(b) he or she uses any object or sexual contraption to penetrate or stimulate sexual organ of a person of the same sex;
(c) he or she touches another person with the intention of committing the act of homosexuality.
(2) A person who commits an offence under this section shall be liable on conviction to imprisonment for life.
It should be noted that Ugandan law already provides lifetime imprisonment under § 145 of the Penal Code, which reads:
Any person who— (a) has carnal knowledge of any person against the order of nature; (b) has carnal knowledge of an animal; or (c) permits a male person to have carnal knowledge of him or her against the order of nature, commits an offence and is liable to imprisonment for life.
The phrase “against the order of nature” has been interpreted throughout the English-speaking world as including homosexuality. But because the British Colonial-era law which Uganda inherited doesn’t provide precise definitions, it has been common practice to require evidence of penetration (for men) or direct genital contact in order to prove an individual’s guilt under this law.
But the new definitions provided by the proposed legislation would greatly open the possibility for conviction to just about anyone who has simply bumped into or brushed up against an accuser with an axe to grind. Look again at Clause 2, 1.c. A person, under this clause, can be sent to a Ugandan prison for life for merely “touching” someone, which under the definition provided under the first clause which includes touching “any part of the body” “with anything else” (a finger? a foot? a ten foot pole?) “through anything.” All of which means that someone can “commit homosexuality” even if they are fully clothed and there is no actual skin-to-skin contact. All that is required is “touching” with the perceived “intention” of committing the act of homosexuality, and that act, in turn, is defined as any same-sex “sexual act”, which itself is broadened so as to “not necessarily culminate in intercourse.”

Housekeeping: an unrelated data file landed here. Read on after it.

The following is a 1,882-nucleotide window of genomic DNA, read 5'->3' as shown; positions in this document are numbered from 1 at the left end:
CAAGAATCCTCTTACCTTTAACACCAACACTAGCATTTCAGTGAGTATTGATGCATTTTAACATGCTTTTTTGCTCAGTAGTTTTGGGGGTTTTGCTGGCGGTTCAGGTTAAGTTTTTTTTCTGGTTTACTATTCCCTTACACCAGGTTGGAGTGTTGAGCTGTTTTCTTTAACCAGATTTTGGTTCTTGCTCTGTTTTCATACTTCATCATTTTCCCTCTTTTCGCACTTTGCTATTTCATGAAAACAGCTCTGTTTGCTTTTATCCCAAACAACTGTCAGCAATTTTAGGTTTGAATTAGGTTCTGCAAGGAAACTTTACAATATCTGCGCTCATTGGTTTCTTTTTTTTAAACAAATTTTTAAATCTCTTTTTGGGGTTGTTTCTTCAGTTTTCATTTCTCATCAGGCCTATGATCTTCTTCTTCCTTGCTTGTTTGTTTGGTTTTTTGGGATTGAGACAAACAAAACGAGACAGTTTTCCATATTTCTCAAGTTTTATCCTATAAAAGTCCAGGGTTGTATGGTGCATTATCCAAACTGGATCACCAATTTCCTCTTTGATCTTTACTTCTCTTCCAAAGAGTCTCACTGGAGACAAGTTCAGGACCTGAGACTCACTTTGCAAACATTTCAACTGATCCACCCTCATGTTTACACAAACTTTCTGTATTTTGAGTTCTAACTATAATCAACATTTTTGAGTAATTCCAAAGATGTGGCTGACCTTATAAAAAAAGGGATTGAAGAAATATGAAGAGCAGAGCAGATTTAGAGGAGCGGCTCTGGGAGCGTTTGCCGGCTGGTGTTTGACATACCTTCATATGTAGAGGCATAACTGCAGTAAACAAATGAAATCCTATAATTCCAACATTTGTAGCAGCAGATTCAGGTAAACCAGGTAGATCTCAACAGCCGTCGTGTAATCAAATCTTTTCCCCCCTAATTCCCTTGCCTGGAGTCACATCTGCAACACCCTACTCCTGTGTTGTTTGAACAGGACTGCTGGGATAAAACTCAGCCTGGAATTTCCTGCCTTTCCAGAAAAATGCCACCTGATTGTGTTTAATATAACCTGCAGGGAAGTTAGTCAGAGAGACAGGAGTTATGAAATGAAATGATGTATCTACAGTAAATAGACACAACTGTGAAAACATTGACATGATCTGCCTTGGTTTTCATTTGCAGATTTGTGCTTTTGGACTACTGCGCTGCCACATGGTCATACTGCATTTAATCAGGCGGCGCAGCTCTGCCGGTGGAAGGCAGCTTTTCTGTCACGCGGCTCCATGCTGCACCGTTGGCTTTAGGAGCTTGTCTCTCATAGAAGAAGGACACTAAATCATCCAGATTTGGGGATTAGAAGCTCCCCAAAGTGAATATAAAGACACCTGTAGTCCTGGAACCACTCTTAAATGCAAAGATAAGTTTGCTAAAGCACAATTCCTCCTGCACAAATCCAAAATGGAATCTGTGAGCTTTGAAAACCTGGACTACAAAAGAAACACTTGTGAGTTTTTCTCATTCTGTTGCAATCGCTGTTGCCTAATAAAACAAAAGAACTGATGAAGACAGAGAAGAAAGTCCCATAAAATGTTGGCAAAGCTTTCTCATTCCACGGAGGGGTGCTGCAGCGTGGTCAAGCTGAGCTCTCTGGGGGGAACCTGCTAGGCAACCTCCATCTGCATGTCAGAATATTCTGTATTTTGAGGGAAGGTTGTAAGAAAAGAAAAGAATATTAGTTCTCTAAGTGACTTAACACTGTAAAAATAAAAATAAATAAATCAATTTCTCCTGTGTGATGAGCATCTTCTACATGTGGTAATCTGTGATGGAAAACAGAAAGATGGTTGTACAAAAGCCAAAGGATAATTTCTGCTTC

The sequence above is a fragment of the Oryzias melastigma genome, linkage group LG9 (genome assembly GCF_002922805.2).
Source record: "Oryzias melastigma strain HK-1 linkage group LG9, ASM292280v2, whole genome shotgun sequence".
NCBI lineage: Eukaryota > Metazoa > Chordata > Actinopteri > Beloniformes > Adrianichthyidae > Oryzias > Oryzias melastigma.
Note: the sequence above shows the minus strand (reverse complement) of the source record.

Ugandan anti-gay activists (and Ugandan police) have previously complained that Ugandan law currently makes conviction of homosexuality difficult. The wording on this bill obviously lowers the bar considerably. Just about anyone can be accused of committing a homosexual act without actually, you know, committing anything close to a homosexual act.
With the bar thus lowered, it will conceivably be very difficult for anyone who is falsely accused of being gay — one can easily imagine rival politicians, business owners and pastors falling prey to such accusations — of proving their innocence. With these two clauses alone, the Anti-Homosexuality Bill already poses grave dangers for virtually anyone in Uganda who has ever acquired an enemy. And to think we still have sixteen clauses to go.
Clause By Clause With Uganda’s Anti-Homosexuality Bill:
Clauses 1 and 2: Anybody Can Be Gay.
Clause 3: Anyone Can Be “Liable To Suffer Death”
Clause 4: Anyone Can “Attempt to Commit Homosexuality”
Clauses 5 and 6: Anyone Can Be A Victim (And Get Out Of Jail Free If You Act Fast)
Clauses 7 and 14: Anyone Can “Aid And Abet”
Clauses 8 to 10: A Handy Menu For “Victims” To Choose From
Clauses 11, 14, 16 and 17: Nowhere To Run, Nowhere To Hide
Clause 12: Till Life Imprisonment Do You Part
Clause 13: The Silencing of the Lambs
Clause 14: The Requirement Isn’t Only To Report Gay People To Police. It’s To Report Everyone.
Clauses 15 and 19: The Establishment Clauses For The Ugandan Inquisition